In his first published interview since taking the helm in September, 53 year-old Bird said he plans to reverse an investor exodus by building a stable of passive products that could eventually account for as much as 30 percent of its assets.
The USD 677 billion firm, which relies almost entirely on stock pickers and bond specialists to choose investments, needs to ease its reliance on active managers and embrace the global swing toward index investing if it’s to thrive and grow, Bird said.
Passive business “is an essential component of a full solution provider. We are screening for which technology, which people, which capabilities can help us get there,” said the ex-Citigroup Inc. banker. “An ideal active-passive split would be 70/30.”
Bird wants to turn Standard Life Aberdeen, which traces its roots back nearly 200 years, into a “21st century competitor.” He’s chasing a chunk of the business that index giants BlackRock Inc. and Vanguard have already been enjoying for years as investors fled higher-fee active managers in favor of cheaper funds that simply track markets.
That’s seen the global universe of passive funds soar to USD 12 trillion of assets under management, according to Morningstar Inc.
“If you stay as an old traditional asset class asset manager, you will be extinct,” he said.
“But if you say I’m going to go closer to my clients, I’m going to listen more intently to them, I’m going to connect to them more seriously, then you’re high value.”
Bird has his work cut out. He’s inherited a firm that’s suffered a constant string of investor outflows since it was formed by the merger of U.K. giants Standard Life and Aberdeen Asset Management three years ago. His focus will now be on streamlining its various brands into one that people will remember, and investing in data analysis and cutting-edge technology such as artificial intelligence and cloud computing.
When the Standard Life Aberdeen merger completed in August 2017, the newly created firm had 670 billion pounds in assets. It’s since suffered withdrawals every year since the tie-up, with about 25 billion pounds pulled in the first half of this year. The company also lost its title as the U.K.’s largest stand-alone asset manager to Schroders Plc.
“I did the analysis and I could see, we’ve not been growing,” Bird said. “When you don’t grow, you have to ask yourself: wait a minute, how clear is my identity?”
Bird plans to harness his experience of 21 years at Citigroup, where his most recent role was head of global consumer banking. He stepped down from the lender last year after Jane Fraser rose to the bank’s No. 2 job, putting her in position to then succeed Michael Corbat as CEO. Bird’s name later came up among potential candidates to head HSBC Holdings Plc, a job that went to Noel Quinn.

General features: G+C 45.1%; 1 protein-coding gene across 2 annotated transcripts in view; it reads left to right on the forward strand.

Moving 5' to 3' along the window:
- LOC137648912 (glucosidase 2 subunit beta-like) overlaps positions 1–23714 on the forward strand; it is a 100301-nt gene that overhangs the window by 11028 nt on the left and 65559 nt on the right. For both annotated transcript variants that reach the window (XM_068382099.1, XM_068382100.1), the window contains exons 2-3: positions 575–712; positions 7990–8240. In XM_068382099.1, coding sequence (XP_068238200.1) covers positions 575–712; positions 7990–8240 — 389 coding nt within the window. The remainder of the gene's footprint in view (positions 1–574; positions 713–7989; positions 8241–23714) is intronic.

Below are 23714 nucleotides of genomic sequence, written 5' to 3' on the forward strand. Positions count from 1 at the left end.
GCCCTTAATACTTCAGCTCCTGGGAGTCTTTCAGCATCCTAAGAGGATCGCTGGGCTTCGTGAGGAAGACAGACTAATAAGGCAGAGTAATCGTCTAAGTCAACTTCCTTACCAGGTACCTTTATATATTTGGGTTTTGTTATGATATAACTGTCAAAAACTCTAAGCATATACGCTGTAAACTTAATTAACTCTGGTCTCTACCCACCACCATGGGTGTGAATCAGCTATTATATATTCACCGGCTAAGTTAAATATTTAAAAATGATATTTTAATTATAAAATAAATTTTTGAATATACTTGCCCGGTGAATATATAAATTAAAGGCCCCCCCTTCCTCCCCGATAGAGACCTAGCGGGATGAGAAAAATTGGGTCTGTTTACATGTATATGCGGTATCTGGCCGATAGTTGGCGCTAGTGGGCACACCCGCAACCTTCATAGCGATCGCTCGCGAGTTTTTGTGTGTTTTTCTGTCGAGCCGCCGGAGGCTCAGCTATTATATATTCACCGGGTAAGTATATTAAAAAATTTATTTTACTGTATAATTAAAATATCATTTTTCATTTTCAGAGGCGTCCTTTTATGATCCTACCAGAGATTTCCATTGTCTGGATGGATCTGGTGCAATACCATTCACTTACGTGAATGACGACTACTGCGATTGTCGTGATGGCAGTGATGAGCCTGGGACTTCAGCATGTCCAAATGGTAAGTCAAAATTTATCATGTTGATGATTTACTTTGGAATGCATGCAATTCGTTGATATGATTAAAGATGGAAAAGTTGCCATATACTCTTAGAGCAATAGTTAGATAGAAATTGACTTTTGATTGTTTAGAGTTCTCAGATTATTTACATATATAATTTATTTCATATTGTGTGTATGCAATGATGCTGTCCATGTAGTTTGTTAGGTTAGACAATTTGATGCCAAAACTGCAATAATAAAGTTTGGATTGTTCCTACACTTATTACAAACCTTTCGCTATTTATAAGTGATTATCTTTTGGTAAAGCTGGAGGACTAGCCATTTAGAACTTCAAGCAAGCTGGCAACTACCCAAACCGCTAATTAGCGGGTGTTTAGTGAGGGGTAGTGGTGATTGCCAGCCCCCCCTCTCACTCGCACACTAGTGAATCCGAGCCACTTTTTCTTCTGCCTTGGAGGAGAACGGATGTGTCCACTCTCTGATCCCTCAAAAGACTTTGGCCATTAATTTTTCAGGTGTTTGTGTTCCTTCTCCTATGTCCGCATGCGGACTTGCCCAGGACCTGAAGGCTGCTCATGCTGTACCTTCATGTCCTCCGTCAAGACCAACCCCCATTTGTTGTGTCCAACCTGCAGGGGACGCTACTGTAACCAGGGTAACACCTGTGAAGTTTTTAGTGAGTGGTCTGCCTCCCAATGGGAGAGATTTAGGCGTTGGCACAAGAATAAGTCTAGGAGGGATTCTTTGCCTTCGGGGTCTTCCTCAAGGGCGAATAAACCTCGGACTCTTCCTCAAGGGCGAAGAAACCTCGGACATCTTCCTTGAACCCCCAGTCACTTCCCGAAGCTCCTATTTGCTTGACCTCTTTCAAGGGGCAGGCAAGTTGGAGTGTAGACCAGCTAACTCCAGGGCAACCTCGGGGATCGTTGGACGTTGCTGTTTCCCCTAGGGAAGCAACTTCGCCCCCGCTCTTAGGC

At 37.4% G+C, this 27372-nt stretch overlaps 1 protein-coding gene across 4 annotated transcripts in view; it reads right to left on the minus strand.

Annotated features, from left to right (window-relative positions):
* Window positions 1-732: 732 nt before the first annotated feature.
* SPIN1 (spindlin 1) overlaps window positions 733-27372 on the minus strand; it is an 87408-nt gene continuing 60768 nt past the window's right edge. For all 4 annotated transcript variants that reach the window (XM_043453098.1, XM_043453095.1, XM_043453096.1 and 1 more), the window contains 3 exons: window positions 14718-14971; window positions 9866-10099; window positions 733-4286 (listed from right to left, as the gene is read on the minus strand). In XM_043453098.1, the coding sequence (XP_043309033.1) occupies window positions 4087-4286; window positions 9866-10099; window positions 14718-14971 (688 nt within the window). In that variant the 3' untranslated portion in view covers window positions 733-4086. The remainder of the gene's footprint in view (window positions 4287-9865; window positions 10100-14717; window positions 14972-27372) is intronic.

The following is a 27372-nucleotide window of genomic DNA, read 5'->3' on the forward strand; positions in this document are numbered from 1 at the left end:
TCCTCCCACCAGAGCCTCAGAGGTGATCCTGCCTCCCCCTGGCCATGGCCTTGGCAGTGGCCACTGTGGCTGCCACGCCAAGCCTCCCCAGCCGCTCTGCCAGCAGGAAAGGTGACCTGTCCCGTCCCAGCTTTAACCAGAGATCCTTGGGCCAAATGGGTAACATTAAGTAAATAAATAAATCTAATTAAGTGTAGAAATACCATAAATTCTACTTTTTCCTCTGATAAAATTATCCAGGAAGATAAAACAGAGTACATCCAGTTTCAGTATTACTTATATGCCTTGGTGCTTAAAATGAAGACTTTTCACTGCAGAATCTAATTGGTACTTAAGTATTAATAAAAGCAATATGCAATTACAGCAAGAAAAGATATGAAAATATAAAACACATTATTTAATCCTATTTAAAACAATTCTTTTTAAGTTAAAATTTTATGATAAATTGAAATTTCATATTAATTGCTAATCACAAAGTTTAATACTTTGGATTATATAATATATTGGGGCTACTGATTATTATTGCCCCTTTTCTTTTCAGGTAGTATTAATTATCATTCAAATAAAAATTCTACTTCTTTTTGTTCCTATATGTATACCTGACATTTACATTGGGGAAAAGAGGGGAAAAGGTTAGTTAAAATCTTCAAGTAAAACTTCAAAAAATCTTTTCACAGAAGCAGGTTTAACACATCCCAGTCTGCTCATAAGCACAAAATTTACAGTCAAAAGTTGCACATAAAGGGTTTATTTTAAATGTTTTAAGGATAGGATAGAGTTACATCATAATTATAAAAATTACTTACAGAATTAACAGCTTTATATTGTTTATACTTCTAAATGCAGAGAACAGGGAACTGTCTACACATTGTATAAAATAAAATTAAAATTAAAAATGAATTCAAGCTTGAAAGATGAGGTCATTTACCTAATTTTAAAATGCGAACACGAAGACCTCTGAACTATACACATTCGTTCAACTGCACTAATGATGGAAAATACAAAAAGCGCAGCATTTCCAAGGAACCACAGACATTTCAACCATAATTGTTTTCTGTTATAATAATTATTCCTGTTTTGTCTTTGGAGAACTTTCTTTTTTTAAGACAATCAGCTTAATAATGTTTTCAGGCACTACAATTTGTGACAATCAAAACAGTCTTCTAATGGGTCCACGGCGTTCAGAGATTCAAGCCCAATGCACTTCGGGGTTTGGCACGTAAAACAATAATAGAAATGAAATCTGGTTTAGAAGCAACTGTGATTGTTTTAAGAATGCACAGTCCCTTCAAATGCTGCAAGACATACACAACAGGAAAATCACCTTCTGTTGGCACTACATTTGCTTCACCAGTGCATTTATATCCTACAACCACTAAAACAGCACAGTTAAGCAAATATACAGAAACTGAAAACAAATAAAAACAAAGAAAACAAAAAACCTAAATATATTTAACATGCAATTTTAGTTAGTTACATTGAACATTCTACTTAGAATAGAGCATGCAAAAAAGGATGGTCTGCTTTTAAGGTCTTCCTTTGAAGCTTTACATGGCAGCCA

Bird’s overhaul of Standard Life Aberdeen involves investment in key areas, such as developing inexpensive exchange-traded funds. The company will hire more staff to build up its ETF business, while also seeking to boost investments in assets such as private companies, infrastructure and real estate. It may opt for so-called bolt-on acquisitions of smaller companies to build its offerings.
“I’ve got an M&A screen that I developed with team here,” Bird said. “I identified a gap. One was passive globally. We can either buy proprietary ETF technology, buy an ETF business or build it. The other gap was in private markets.”
Bird is still a firm believer in active management, saying that the coronavirus has shaken up and exposed weak businesses, giving stock pickers a chance to shine in some situations. But he insists that can’t be an excuse to be complacent about the potential of new technology that’s on offer.
“We are thinking of acquisitions but it won’t be traditional asset managers,” said Bird. “We don’t want to buy an old asset manager. Everything you see us do will look very 21st century.”
The merger that created Standard Life Aberdeen was meant to produce a firm capable of competing with the industry’s heavyweights. Martin Gilbert, one of its co-CEOs following the tie-up, said at the time that the goal was to amass enough assets to join the “USD 1 trillion club.”
Bird said that bar has been raised.
“Minimum efficient scale is larger than that now,” he said. “We’re focused on growing our business. The revenue line goes up and the expense line goes down. Once that starts to happen, you’re on the journey toward efficient scale. For me, I’m not into sort of vanity statistics. I’m absolutely driven by power metrics.”